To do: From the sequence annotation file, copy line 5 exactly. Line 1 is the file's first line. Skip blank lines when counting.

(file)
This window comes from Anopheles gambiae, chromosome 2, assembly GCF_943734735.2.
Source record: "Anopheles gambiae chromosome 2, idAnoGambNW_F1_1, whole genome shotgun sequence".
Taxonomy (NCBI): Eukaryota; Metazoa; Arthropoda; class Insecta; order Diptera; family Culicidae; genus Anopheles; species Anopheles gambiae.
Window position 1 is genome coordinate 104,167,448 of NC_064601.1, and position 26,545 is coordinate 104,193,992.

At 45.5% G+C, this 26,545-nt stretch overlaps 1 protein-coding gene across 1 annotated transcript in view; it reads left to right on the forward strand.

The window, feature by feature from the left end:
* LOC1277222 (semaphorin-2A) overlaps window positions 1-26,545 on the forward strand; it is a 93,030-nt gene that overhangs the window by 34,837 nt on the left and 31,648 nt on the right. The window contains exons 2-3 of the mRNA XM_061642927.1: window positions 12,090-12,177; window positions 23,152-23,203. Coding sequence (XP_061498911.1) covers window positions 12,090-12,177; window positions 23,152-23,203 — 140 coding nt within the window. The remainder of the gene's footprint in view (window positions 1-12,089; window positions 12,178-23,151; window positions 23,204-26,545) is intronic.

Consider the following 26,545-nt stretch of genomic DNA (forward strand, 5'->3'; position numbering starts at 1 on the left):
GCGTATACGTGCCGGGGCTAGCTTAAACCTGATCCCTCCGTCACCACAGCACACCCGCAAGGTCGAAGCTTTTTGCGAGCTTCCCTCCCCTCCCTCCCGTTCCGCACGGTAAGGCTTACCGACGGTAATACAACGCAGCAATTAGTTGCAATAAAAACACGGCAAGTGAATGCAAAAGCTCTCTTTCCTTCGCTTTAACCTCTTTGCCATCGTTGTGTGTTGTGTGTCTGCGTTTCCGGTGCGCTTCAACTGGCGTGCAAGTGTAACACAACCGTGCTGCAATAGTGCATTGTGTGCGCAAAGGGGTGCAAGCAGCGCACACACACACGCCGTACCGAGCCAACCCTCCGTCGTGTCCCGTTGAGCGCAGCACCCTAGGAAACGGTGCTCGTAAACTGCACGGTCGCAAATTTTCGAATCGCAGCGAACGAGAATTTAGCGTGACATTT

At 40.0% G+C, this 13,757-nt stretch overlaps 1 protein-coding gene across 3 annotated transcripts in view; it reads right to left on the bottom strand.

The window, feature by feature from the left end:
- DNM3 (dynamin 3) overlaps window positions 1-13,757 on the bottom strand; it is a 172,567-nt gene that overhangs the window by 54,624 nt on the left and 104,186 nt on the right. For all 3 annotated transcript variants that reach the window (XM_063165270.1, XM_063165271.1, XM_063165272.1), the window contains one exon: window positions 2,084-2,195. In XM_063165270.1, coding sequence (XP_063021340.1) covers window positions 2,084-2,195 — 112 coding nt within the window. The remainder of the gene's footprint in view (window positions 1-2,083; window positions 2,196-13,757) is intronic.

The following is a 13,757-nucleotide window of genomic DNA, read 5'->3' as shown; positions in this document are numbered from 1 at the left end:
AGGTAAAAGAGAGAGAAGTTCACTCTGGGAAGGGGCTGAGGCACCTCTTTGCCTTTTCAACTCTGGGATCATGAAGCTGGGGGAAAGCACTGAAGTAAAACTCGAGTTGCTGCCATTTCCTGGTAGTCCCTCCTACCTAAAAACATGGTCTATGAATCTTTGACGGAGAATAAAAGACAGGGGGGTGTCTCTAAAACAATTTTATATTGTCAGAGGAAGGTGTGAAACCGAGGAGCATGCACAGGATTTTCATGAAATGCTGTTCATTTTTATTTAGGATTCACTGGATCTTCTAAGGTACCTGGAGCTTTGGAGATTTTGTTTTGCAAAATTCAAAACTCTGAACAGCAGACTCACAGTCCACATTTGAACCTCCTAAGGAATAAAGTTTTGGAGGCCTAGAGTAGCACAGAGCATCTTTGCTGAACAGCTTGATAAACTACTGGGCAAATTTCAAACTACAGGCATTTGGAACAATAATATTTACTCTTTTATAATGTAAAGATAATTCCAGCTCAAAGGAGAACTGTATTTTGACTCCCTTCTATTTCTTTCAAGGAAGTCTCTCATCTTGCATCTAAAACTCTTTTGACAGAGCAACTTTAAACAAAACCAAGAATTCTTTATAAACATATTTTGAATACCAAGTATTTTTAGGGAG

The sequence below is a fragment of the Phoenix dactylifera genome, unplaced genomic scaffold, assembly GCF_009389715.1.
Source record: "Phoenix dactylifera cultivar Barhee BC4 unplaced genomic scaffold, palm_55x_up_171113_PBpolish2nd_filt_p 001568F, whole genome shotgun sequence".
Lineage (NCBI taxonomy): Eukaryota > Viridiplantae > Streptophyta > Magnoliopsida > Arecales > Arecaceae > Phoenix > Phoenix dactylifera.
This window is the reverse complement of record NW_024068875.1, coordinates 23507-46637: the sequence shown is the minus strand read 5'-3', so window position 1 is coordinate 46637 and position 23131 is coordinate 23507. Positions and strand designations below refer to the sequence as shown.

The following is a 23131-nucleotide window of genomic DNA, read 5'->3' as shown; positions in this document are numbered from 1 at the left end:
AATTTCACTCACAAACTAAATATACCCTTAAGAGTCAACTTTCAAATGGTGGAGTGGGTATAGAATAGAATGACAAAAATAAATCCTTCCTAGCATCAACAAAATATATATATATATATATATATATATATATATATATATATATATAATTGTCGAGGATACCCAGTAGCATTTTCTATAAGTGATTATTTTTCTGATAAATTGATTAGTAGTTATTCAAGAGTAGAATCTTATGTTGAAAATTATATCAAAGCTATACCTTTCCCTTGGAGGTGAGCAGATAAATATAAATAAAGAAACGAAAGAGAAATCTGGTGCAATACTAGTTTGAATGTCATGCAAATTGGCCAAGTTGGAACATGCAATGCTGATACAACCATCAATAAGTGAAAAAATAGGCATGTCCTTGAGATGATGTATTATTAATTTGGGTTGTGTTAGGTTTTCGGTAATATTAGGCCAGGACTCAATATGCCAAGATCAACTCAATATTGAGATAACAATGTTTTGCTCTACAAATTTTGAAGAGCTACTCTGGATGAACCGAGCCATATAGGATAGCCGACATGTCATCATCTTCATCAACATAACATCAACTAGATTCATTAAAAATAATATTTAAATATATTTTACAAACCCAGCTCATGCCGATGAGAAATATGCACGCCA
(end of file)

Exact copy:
At 45.5% G+C, this 26,545-nt stretch overlaps 1 protein-coding gene across 1 annotated transcript in view; it reads left to right on the forward strand.